and angiotensinogen = increase in the serum levels of these hepatic proteins.
The oral bioavailability of EE is between 38 to 48%, with a wide range of 20% to 65% (mean 45%) that is due to high interindividual variability. Although relatively low, the oral bioavailability of EE is considerably higher than that of estradiol (5%). Following a single 20 μg dose of EE in combination with 1 mg norethisterone in postmenopausal women, EE concentrations have been found to reach a maximum of 50 pg/mL within an average of 1.5 hours. Following the first dose, mean levels of EE in general further increase by about 50% until steady-state concentrations are reached; steady-state is reached after one week of daily administration. For comparison, the mean peak levels of estradiol achieved with 2 mg micronized estradiol or estradiol valerate are 40 pg/mL following the first dose and 80 pg/mL after three weeks of administration. These concentrations of estradiol are in the same range as the concentrations of EE that are produced by an oral dose of EE that is 100 times lower by weight, which is in accordance with the approximately 100-fold increased oral potency of EE relative to estradiol. In accordance with the high interindividual variability in the oral bioavailability of EE, there is a large degree of interindividual variation in EE levels.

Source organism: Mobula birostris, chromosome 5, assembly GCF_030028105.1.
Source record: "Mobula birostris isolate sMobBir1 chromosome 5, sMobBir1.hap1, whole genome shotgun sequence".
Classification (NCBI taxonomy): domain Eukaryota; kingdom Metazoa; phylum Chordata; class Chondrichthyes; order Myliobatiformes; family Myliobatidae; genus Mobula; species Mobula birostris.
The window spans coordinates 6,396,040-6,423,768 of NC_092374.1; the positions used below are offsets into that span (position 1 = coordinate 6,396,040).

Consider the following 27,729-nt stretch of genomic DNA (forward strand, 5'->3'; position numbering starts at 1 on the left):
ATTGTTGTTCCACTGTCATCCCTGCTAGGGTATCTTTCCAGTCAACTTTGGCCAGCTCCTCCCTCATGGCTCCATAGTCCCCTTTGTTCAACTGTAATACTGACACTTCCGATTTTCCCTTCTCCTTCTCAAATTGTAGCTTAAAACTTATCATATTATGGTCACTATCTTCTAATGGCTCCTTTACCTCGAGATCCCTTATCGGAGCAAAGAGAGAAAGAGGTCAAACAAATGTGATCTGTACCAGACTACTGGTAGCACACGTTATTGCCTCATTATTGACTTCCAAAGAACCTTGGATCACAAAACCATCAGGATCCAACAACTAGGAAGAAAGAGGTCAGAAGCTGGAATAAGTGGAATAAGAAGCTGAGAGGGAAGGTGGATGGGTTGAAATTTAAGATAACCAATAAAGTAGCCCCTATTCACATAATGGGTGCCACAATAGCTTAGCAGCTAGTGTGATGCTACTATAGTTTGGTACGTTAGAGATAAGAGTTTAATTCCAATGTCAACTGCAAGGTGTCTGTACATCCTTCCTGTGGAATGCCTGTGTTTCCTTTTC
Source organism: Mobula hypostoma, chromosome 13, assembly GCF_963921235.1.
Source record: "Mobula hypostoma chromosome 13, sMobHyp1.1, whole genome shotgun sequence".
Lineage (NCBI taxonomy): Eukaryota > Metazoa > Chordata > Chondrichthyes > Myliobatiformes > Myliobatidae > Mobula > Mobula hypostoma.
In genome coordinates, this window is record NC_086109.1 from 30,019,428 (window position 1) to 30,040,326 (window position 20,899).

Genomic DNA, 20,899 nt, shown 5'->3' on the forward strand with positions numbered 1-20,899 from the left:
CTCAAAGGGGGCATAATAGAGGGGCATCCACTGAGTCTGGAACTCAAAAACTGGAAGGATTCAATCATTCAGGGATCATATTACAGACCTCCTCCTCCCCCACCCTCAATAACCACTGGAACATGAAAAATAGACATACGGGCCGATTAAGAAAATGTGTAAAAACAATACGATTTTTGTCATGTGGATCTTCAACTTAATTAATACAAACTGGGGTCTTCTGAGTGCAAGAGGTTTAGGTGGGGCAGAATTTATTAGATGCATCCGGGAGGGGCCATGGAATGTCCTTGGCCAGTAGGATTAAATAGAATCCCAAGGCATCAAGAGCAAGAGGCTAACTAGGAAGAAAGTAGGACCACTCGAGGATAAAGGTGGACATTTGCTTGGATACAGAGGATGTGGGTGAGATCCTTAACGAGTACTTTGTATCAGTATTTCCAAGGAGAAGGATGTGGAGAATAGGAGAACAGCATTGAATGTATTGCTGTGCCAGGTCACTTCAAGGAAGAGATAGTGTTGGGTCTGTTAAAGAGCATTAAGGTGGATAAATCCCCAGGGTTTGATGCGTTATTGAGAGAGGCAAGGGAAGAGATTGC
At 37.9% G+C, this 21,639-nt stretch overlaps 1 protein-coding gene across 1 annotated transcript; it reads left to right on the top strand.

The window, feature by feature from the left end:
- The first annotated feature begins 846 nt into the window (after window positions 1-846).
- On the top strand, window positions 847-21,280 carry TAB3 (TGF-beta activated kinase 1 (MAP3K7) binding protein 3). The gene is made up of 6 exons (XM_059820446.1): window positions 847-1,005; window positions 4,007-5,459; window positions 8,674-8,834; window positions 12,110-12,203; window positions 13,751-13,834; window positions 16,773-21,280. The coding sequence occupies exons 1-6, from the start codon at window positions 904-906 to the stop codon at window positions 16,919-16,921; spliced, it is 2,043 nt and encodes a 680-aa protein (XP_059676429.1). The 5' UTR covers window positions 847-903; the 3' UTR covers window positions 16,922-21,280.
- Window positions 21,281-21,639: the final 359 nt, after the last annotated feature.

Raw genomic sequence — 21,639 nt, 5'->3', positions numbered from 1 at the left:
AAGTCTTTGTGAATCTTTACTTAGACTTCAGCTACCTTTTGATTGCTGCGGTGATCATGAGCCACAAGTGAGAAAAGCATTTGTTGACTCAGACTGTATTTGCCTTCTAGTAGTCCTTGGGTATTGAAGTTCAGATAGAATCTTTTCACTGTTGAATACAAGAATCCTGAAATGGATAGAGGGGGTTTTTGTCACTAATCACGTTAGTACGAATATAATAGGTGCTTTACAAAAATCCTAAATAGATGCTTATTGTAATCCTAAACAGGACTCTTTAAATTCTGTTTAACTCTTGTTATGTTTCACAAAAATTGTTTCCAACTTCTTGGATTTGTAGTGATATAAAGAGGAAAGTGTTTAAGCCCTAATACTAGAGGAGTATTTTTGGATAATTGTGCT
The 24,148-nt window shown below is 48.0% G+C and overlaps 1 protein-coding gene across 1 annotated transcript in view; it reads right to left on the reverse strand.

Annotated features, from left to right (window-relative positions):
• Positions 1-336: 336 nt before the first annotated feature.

Unlike estradiol, which binds with high affinity to sex hormone-binding globulin (SHBG), EE has no affinity for this protein and is instead bound almost exclusively to albumin (97–98%). As estradiol that is bound to SHBG is considered to be hormonally inactive, the lack of binding of EE to SHBG may be involved in its increased comparative potency.
Due to high first-pass metabolism in the intestines and liver, only 1% of an oral dose of an EE appears in the circulation as EE itself. During first-pass metabolism, EE is extensively conjugated via sulfation into the hormonally inert EE sulfate, and levels of EE sulfate in circulation are between 6- and 22-fold higher than those of EE. For comparison, with oral administration of 2 mg micronized estradiol, levels of estrone and estrone sulfate are 4- to 6-fold and 200-fold higher than those of estradiol, respectively. In contrast to estradiol, EE, due to steric hindrance by its 17α-ethynyl group, is not metabolized or inactivated by 17β-HSD, and this is the primary factor responsible for the dramatically increased potency of oral EE relative to oral estradiol. Due to the formation of EE sulfate, enterohepatic circulation is involved in the pharmacokinetics of EE similarly to estradiol, although to a lesser extent.